tagRomanceDockside

Dockside

byAdrian Leverkuhn©

©2008 by ©Adrian Leverkuhn

A couple of hundred yards from the Tower of London, smack-dab in the middle of the old city, there is a marina, and actually, as these things go, it's a rather decent one. A bit of a chore to get to -- fighting tides up the Thames and all -- but I'd heard it was worth the effort. Anyway, with winter coming on, I needed to find a place to hide from the cold weather, and, not speaking Dutch or French, London seemed an interesting, hell, even a safe choice.

I'd finished the summer sailing through the Baltic -- alone, as had been my choice of late; I'd spent a few weeks puttering around Denmark, then sailed up the east coast of Sweden and into the Gota Canal, where we (that is, the boat and I) sailed through pine forests and cute little fairy-tale villages for a few weeks before coming out on the southwest coast north of Gothenburg. We found time to drift westward, to Oslo, but as the days grew shorter and the breezes cooler it was becoming apparent that the time to head south was -- here, now. Norway was out of the question. Shoveling snow off the deck just to climb down to an ice covered dock, then marching off through knee-deep snow in order to pay two hundred grand for a beer? No; Oslo was nice, but not that nice.

All that needed be done, really, was to make a simple decision: London, Paris, or Amsterdam. So? Flip a coin? Nope. Draw straws? I didn't like the odds. How about pure self-centered fear of being lost on a subway at three in the morning, and having to rely on language skills last seriously exercised when LBJ was leaving office?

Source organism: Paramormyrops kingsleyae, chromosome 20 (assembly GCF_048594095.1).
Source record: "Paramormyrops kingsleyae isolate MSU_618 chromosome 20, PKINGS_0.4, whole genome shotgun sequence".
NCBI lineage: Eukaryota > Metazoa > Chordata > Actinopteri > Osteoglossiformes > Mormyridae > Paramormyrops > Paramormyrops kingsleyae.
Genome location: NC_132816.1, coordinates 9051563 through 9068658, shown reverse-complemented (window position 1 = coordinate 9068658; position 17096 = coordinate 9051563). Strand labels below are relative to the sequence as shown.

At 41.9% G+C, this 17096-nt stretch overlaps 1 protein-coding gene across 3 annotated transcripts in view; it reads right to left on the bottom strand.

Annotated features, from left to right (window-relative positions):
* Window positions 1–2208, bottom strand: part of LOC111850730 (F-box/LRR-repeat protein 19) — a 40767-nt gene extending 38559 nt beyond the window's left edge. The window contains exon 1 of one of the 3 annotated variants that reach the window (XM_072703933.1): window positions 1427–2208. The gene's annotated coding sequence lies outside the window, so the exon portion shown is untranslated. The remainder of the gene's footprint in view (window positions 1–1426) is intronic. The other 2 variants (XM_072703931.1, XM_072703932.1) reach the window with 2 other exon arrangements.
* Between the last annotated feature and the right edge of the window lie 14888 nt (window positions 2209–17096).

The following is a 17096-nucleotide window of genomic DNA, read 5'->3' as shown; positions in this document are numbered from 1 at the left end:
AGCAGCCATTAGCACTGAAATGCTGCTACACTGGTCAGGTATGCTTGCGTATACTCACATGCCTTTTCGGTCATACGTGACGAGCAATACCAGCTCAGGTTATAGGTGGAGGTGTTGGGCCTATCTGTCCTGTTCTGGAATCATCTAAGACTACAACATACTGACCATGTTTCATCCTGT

That'll win every time.

So much for intestinal fortitude.

With that decision made, I found myself motoring up the Thames in late September and locking up into a marina that was not yet -- thank you, God -- full; I signed a six month lease and set about cleaning up the boat. This meant getting her ready for the winter, and this promised to be a royal pain in the ass.

You take a lot for granted in your shore-side life. Water, electricity, fuel for heating and cooking -- these are all handy, indeed readily available, whenever you need them. You're either hooked into the grid or these things are delivered right to your door; you rarely question their availability. Not so when you live on a sailboat. Not so at all, even on a good day.

Life is radically different once you cut the industrial umbilical, and just to spice-up your life a bit, once you leave North America you find you can no longer simply plug into the nearest outlet and charge up the batteries. No, for the electrical systems overseas are totally and destructively incompatible with our own. Alterations and modifications need to be made, and these take time, and, well, cold weather is always in the back of your mind -- even while money makes this whooshing sound as it's sucked out of your jeans. But its little things like this that makes cruising such an interesting pain in the ass, and therefore, I've been told, worth the effort. Everyday is full of unexpected surprises. Some are even more surprising than others.

The marina in old London is almost completely surrounded -- and closely so, I have to add -- by large buildings, not to mention the Tower of London, which is, as I've mentioned, literally just a stone's throw away. Apartments, restaurants, businesses of every kind -- all are right there, all right outside your companionway door, and they surround the marina like a mote. Having lived aboard by that time for a little over a year, I was (somewhat) used to this rather conditional definition of privacy. Let me explain.